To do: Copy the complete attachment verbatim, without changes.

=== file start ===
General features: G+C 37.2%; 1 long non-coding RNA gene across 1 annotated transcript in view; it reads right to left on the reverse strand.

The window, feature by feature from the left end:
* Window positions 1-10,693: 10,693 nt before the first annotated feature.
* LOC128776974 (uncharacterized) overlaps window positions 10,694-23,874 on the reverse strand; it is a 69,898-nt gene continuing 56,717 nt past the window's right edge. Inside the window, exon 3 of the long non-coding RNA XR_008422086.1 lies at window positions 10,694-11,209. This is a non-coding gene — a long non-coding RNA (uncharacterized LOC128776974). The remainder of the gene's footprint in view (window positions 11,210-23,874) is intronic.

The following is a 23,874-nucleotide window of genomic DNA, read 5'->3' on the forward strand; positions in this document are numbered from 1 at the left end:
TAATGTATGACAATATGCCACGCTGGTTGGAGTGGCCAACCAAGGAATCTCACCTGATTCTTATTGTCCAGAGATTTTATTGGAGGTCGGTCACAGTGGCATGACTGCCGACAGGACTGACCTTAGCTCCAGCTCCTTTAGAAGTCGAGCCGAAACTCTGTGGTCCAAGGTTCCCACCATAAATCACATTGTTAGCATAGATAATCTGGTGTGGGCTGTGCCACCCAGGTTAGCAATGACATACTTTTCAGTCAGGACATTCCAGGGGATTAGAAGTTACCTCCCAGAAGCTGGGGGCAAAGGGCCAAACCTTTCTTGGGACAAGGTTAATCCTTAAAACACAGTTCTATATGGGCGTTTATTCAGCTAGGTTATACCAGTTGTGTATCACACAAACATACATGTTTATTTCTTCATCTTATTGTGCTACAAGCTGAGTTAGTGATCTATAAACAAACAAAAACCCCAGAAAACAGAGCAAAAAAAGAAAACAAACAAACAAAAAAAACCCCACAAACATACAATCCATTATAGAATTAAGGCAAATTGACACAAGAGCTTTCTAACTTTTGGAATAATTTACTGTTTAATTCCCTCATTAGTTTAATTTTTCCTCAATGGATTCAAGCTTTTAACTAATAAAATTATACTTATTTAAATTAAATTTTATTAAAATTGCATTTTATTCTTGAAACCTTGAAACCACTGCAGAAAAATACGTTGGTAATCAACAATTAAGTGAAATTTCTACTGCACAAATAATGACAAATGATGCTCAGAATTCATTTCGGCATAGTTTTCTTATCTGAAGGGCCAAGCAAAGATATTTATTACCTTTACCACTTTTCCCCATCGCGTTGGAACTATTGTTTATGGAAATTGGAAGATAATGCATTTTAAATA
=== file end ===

General features: G+C 37.2%; 1 long non-coding RNA gene across 1 annotated transcript in view; it reads right to left on the reverse strand.

The window, feature by feature from the left end:
* Window positions 1-10,693: 10,693 nt before the first annotated feature.
* LOC128776974 (uncharacterized) overlaps window positions 10,694-23,874 on the reverse strand; it is a 69,898-nt gene continuing 56,717 nt past the window's right edge. Inside the window, exon 3 of the long non-coding RNA XR_008422086.1 lies at window positions 10,694-11,209. This is a non-coding gene — a long non-coding RNA (uncharacterized LOC128776974). The remainder of the gene's footprint in view (window positions 11,210-23,874) is intronic.

The following is a 23,874-nucleotide window of genomic DNA, read 5'->3' on the forward strand; positions in this document are numbered from 1 at the left end:
TAATGTATGACAATATGCCACGCTGGTTGGAGTGGCCAACCAAGGAATCTCACCTGATTCTTATTGTCCAGAGATTTTATTGGAGGTCGGTCACAGTGGCATGACTGCCGACAGGACTGACCTTAGCTCCAGCTCCTTTAGAAGTCGAGCCGAAACTCTGTGGTCCAAGGTTCCCACCATAAATCACATTGTTAGCATAGATAATCTGGTGTGGGCTGTGCCACCCAGGTTAGCAATGACATACTTTTCAGTCAGGACATTCCAGGGGATTAGAAGTTACCTCCCAGAAGCTGGGGGCAAAGGGCCAAACCTTTCTTGGGACAAGGTTAATCCTTAAAACACAGTTCTATATGGGCGTTTATTCAGCTAGGTTATACCAGTTGTGTATCACACAAACATACATGTTTATTTCTTCATCTTATTGTGCTACAAGCTGAGTTAGTGATCTATAAACAAACAAAAACCCCAGAAAACAGAGCAAAAAAAGAAAACAAACAAACAAAAAAAACCCCACAAACATACAATCCATTATAGAATTAAGGCAAATTGACACAAGAGCTTTCTAACTTTTGGAATAATTTACTGTTTAATTCCCTCATTAGTTTAATTTTTCCTCAATGGATTCAAGCTTTTAACTAATAAAATTATACTTATTTAAATTAAATTTTATTAAAATTGCATTTTATTCTTGAAACCTTGAAACCACTGCAGAAAAATACGTTGGTAATCAACAATTAAGTGAAATTTCTACTGCACAAATAATGACAAATGATGCTCAGAATTCATTTCGGCATAGTTTTCTTATCTGAAGGGCCAAGCAAAGATATTTATTACCTTTACCACTTTTCCCCATCGCGTTGGAACTATTGTTTATGGAAATTGGAAGATAATGCATTTTAAATA